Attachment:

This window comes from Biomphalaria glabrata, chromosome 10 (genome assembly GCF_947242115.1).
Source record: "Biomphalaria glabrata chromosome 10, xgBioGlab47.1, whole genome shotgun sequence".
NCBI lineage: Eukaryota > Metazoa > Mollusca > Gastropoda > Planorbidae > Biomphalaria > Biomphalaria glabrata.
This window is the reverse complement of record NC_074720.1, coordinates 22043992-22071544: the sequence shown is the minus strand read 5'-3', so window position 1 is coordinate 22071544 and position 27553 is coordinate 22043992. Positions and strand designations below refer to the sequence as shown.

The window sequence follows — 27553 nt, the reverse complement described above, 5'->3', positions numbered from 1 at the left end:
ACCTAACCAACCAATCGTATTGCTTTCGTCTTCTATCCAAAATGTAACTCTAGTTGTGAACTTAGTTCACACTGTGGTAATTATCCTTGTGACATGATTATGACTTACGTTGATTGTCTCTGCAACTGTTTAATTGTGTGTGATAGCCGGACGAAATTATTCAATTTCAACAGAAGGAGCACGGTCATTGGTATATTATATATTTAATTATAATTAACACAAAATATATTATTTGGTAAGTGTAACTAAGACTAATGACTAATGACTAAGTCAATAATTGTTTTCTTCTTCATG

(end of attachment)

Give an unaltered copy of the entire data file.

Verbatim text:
This window comes from Biomphalaria glabrata, chromosome 10 (genome assembly GCF_947242115.1).
Source record: "Biomphalaria glabrata chromosome 10, xgBioGlab47.1, whole genome shotgun sequence".
NCBI lineage: Eukaryota > Metazoa > Mollusca > Gastropoda > Planorbidae > Biomphalaria > Biomphalaria glabrata.
This window is the reverse complement of record NC_074720.1, coordinates 22043992-22071544: the sequence shown is the minus strand read 5'-3', so window position 1 is coordinate 22071544 and position 27553 is coordinate 22043992. Positions and strand designations below refer to the sequence as shown.

The window sequence follows — 27553 nt, the reverse complement described above, 5'->3', positions numbered from 1 at the left end:
ACCTAACCAACCAATCGTATTGCTTTCGTCTTCTATCCAAAATGTAACTCTAGTTGTGAACTTAGTTCACACTGTGGTAATTATCCTTGTGACATGATTATGACTTACGTTGATTGTCTCTGCAACTGTTTAATTGTGTGTGATAGCCGGACGAAATTATTCAATTTCAACAGAAGGAGCACGGTCATTGGTATATTATATATTTAATTATAATTAACACAAAATATATTATTTGGTAAGTGTAACTAAGACTAATGACTAATGACTAAGTCAATAATTGTTTTCTTCTTCATG